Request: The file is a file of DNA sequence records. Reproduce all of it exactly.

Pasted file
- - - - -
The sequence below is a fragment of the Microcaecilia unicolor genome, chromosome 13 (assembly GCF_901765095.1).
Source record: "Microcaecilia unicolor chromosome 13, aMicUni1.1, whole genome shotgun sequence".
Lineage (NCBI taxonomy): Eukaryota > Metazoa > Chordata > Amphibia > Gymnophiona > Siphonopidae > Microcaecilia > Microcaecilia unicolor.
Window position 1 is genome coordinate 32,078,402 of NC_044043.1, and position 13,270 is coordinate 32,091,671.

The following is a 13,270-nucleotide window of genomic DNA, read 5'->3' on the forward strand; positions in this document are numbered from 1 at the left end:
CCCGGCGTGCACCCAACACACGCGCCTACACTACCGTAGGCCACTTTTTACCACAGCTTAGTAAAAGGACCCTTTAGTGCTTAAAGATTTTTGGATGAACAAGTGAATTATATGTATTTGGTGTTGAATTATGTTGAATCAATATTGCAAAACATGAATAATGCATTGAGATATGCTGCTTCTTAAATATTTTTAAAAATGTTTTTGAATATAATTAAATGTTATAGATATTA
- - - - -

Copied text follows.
The sequence below is a fragment of the Microcaecilia unicolor genome, chromosome 13 (assembly GCF_901765095.1).
Source record: "Microcaecilia unicolor chromosome 13, aMicUni1.1, whole genome shotgun sequence".
Lineage (NCBI taxonomy): Eukaryota > Metazoa > Chordata > Amphibia > Gymnophiona > Siphonopidae > Microcaecilia > Microcaecilia unicolor.
Window position 1 is genome coordinate 32,078,402 of NC_044043.1, and position 13,270 is coordinate 32,091,671.

The following is a 13,270-nucleotide window of genomic DNA, read 5'->3' on the forward strand; positions in this document are numbered from 1 at the left end:
CCCGGCGTGCACCCAACACACGCGCCTACACTACCGTAGGCCACTTTTTACCACAGCTTAGTAAAAGGACCCTTTAGTGCTTAAAGATTTTTGGATGAACAAGTGAATTATATGTATTTGGTGTTGAATTATGTTGAATCAATATTGCAAAACATGAATAATGCATTGAGATATGCTGCTTCTTAAATATTTTTAAAAATGTTTTTGAATATAATTAAATGTTATAGATATTA